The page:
Friday, January 02, 2015


U.S. RAILROAD & PASSENGER RAIL - NEW FORMAT; Same great posts about railroading in America.

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Sunday, October 19, 2014

Just realized I haven't posted to this blog since Labor Day.  What with getting my new novel about my train-watching detective Charlie Komensky before the reading public as of October 1, 2014, and everything that entails, there hasn't been much time for blogging, let alone writing my fiction.

Amtrak just keeps plugging along getting worse and worse, and the powers that be seem to think they are doing everything possible to keep Amtrak viable.  They're not.

Part of the problem you can read about here in this article.  (Click on image.)  Yes!  Moving crude by rail is eating up a goodly portion of the capacity of our rail network, and the feds don't seem to give a damn.  The railroads certainly don't, to the extent that they are able to set rates and make money to suit their needs.  The railroads do not need Amtrak, and probably some, if not all, wish Amtrak would simply go away.

Another part of the problem is Amtrak management.  There is reportage, and evidence, that the current Amtrak CEO has not even tried to spend allocated funds that could improve service.  He has put the railroad on the declining side of the 40-plus year old roller coaster with the old reduction of long-distance sleeper services and rationing of, of all things, bottled water for sleeper customers.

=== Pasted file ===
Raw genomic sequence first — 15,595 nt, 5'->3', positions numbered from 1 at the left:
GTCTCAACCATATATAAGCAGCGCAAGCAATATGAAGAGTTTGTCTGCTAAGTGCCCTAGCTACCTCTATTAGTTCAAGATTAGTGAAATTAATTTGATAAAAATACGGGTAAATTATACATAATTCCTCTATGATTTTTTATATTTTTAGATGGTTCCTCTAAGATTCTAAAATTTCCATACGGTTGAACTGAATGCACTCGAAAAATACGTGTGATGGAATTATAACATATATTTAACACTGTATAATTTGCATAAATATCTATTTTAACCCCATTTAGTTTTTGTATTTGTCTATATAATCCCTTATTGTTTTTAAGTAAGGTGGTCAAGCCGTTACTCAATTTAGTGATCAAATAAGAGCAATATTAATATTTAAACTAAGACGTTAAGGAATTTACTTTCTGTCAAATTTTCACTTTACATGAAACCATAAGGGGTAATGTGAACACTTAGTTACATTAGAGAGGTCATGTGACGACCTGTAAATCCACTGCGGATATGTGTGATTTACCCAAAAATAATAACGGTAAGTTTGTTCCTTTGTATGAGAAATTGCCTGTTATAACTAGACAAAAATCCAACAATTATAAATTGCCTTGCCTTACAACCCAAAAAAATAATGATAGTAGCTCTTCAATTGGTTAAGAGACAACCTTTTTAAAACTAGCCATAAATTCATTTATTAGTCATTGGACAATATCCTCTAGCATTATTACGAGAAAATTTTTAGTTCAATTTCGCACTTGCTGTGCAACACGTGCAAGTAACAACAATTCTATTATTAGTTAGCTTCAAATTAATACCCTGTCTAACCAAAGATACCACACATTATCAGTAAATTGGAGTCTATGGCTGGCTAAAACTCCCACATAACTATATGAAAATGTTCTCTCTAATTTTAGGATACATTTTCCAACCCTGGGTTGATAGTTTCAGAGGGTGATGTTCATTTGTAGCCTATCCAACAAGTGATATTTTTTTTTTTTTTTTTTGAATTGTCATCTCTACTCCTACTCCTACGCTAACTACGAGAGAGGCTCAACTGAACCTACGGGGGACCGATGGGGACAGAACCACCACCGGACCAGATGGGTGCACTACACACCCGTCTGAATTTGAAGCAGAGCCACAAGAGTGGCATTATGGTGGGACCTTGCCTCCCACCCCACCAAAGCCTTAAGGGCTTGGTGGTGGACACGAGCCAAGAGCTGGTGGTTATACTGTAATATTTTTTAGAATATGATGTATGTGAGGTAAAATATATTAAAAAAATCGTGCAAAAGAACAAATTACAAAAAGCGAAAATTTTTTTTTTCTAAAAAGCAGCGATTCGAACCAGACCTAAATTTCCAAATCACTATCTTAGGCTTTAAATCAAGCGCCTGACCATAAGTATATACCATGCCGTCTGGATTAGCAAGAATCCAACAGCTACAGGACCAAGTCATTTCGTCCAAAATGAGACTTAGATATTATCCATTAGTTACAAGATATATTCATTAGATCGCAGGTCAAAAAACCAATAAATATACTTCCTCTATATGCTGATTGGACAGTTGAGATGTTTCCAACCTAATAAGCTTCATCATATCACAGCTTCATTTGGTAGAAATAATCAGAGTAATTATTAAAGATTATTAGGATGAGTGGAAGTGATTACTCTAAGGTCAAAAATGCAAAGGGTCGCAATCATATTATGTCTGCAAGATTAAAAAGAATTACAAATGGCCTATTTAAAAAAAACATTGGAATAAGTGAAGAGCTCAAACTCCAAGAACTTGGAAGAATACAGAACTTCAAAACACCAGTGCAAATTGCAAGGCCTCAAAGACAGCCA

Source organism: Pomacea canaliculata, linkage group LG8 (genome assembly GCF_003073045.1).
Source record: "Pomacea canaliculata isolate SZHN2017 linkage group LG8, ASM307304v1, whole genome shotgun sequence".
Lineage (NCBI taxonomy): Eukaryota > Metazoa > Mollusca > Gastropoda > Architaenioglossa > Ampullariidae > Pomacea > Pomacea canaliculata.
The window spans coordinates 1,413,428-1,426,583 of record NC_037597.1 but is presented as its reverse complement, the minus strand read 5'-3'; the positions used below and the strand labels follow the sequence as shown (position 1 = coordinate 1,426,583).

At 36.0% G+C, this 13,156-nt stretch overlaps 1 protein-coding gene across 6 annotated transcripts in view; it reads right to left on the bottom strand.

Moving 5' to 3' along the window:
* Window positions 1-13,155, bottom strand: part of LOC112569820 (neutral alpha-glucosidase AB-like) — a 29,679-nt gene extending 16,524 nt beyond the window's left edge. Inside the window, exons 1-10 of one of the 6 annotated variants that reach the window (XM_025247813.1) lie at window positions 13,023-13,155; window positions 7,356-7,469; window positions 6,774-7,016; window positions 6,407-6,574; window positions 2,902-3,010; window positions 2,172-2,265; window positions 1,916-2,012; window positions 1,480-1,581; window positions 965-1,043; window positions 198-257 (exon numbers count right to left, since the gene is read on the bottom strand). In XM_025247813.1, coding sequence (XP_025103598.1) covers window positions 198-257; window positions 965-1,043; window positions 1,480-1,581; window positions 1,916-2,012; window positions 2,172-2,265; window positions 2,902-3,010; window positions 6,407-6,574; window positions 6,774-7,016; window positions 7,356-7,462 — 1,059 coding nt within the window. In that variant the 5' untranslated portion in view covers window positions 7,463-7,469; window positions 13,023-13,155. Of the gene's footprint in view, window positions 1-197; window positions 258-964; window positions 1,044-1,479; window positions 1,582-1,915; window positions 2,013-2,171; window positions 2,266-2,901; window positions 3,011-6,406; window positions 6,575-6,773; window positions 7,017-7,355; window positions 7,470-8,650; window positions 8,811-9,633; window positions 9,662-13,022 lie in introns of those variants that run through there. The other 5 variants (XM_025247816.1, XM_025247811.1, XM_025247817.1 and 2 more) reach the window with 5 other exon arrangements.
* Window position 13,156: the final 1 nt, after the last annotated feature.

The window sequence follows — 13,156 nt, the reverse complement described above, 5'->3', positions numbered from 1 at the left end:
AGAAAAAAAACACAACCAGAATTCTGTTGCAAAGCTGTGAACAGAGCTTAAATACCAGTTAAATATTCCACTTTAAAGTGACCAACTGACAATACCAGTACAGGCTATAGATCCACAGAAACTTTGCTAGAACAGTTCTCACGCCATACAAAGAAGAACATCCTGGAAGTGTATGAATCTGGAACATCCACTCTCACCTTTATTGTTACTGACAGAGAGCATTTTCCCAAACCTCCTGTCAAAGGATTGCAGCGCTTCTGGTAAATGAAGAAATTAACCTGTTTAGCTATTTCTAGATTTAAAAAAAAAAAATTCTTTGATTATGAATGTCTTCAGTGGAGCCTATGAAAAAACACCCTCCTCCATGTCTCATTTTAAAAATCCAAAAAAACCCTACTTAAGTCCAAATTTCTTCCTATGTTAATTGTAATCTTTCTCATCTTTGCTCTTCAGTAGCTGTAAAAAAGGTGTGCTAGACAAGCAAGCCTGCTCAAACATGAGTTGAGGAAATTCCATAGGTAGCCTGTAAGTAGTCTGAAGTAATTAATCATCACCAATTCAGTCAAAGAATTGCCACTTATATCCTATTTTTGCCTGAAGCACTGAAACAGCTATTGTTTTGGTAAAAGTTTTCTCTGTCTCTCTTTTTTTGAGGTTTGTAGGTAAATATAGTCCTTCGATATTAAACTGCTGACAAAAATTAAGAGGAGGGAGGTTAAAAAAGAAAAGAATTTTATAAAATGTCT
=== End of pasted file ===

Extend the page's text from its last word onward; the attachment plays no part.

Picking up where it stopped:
A couple of other things are also discouraging to old passenger train riders like me.  No the least of these is the airline-like pricing for seats.  If the airlines were actually making this system work to the extent that they were grossly profitable, this would make sense.  But the airlines are on the same declining side of the roller coaster that the railroads traveled back in the 1960s, when constant reduction in service and reliability and increased discomfort and a disdain for the customer eventually led to Amtrak.  Another discouragement is the push for pets on Amtrak.  I don't know about my readers, but I know human nature.  This is a situation that could get out of control.  For an allergic person, it could be fatal.  I don't see where the cleaning of Amtrak rooms and coaches is ever going to be complete enough to counteract pet dander.

The real facts are these:  You can't rely on Amtrak to be on time unless you are somewhere in the Northeast or Pacific Coast.  Otherwise, forget it.  You can rely on Amtrak to be late, uncomfortable and too expensive for the kind of customers they are courting by turning the diners into bad fast-food restaurants and the sleepers into bad motels.  At this point in time, I can almost rent an RV and travel across the country in more comfort and less trouble and expense.

So blogging Passenger Rail lately has just gotten my blood pressure up and not done a whole lot for my love of railroading.  I'll go nap now and you can wake me when the feds decide to develop a comprehensive transportation policy that makes sense and includes trains that are on time and easy to ride.

©2014 - C. A. Turek -

Monday, September 01, 2014

Passenger Rail and Labor Day